In a span of 48 hours, the Washington Capitals seemingly lost 48-game season suddenly turned, putting Joel Ward and his teammates on the road to a once unthinkable division title.
For a majority of the 2012-13 NHL campaign, the Capitals, thought to be a major contender for bragging rights in the Southeast, were battling to stay in playoff contention.
A trip to rival Winnipeg in March for a two-game set against the Jets, however, put the struggling Caps back on the post-season map.
“When I look back to a point in the season where things shifted for us, it would be those back-to-back games in Winnipeg,” said Ward, of the 4-0 and 6-1 wins. “We got four points, but we also dominated against a good team on their home ice. To that point, we hadn’t played well. We weren’t really able to play consistently and play the way we knew we could. In those two games, we did.”
Once bottom dwellers in the East at one point this season, Washington continued to gain ground on their division foes after the Manitoba road trip, going on to win the Southeast and netting the third seed in the Eastern Conference playoffs.
For most, it was a surprising reversal in fortune. Not so for an optimistic veteran.
“We all had to get used to a new system and a new coach (Adam Oates), so there was an understanding it would take some time for us to adapt,” said the undrafted Ontario Hockey League alumnus, who came to the Capitals as a free agent in 2011. “But there were certainly some frustrating times. There was one game against Pittsburgh where we just didn’t play well at all. We called a team meeting and we talked about a lot of things. Everyone was disappointed at the situation, but no one was giving up and there was no finger-pointing. I always thought we would get on-track. It was just a question of when that would come. Luckily, it did.”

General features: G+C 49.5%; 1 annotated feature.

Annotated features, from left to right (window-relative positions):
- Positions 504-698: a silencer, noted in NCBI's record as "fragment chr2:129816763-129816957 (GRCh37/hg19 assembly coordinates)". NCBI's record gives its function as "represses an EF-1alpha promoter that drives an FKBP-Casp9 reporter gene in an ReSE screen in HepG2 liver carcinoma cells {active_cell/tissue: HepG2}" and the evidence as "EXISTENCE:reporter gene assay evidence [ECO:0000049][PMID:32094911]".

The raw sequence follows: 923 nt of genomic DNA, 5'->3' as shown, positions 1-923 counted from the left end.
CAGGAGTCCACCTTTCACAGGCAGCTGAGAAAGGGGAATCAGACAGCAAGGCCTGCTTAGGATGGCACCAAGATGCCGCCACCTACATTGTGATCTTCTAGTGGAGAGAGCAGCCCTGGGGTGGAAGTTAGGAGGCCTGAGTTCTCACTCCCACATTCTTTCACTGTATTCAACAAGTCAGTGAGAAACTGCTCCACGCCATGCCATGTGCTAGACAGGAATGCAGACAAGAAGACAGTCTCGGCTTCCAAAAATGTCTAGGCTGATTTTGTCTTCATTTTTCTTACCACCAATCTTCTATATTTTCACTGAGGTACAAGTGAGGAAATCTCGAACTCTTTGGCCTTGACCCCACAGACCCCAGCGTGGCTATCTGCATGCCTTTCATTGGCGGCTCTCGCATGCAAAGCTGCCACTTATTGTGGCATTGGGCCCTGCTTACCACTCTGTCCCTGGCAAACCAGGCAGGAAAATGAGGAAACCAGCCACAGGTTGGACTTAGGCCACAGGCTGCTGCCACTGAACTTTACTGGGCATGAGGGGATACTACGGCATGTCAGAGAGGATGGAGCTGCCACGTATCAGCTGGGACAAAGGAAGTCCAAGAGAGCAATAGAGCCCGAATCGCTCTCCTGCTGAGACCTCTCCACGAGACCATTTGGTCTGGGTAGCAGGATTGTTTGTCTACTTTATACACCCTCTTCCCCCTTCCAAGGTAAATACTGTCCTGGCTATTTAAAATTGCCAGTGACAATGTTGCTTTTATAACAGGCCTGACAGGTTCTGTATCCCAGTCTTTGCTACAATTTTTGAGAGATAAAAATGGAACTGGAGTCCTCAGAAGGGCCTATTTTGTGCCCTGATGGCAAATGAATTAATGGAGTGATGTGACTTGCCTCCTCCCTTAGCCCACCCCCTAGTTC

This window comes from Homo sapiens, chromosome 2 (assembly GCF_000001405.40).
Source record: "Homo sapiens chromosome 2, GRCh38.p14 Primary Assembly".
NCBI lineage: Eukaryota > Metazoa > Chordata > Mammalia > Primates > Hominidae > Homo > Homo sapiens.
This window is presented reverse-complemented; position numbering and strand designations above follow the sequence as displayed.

From playoff long shots to Stanley Cup contenders, it wasn’t just one player or a handful of contributors that got Washington to this point.
“’Ovie’ (Caps superstar Alexander Ovechkin) took a lot of bashing, but then he just got into beast mode and played unbelievable,” said Ward, of the league’s leading goal-scorer and three-time Ted Lindsay Award recipient. “Just like everyone, he had to adapt to a new system and new role. He’s just amazing. But our goaltenders, defence, everyone – the whole roster has made an impact.
“It was a struggle for us, but we didn’t give up,” continued Ward. “We were taking a lot of penalties and we paid the price for that. But we addressed that and other components of our game and things worked out well.”
So well, in fact, the once seemingly depleted Capitals, a team in search of their first Stanley Cup, are packing plenty of punch heading into the playoffs, where they’ll face the New York Rangers for the fourth time in five years.
It started with consecutive convincing performances in March. How might it end for Ward and his teammates?
“It sounds crazy and cliché, but there was a time we were playing period by period, working hard to get back in the race,” he offered. “Now, we’re where we hoped we’d be and we’re all focused on keeping that momentum going.”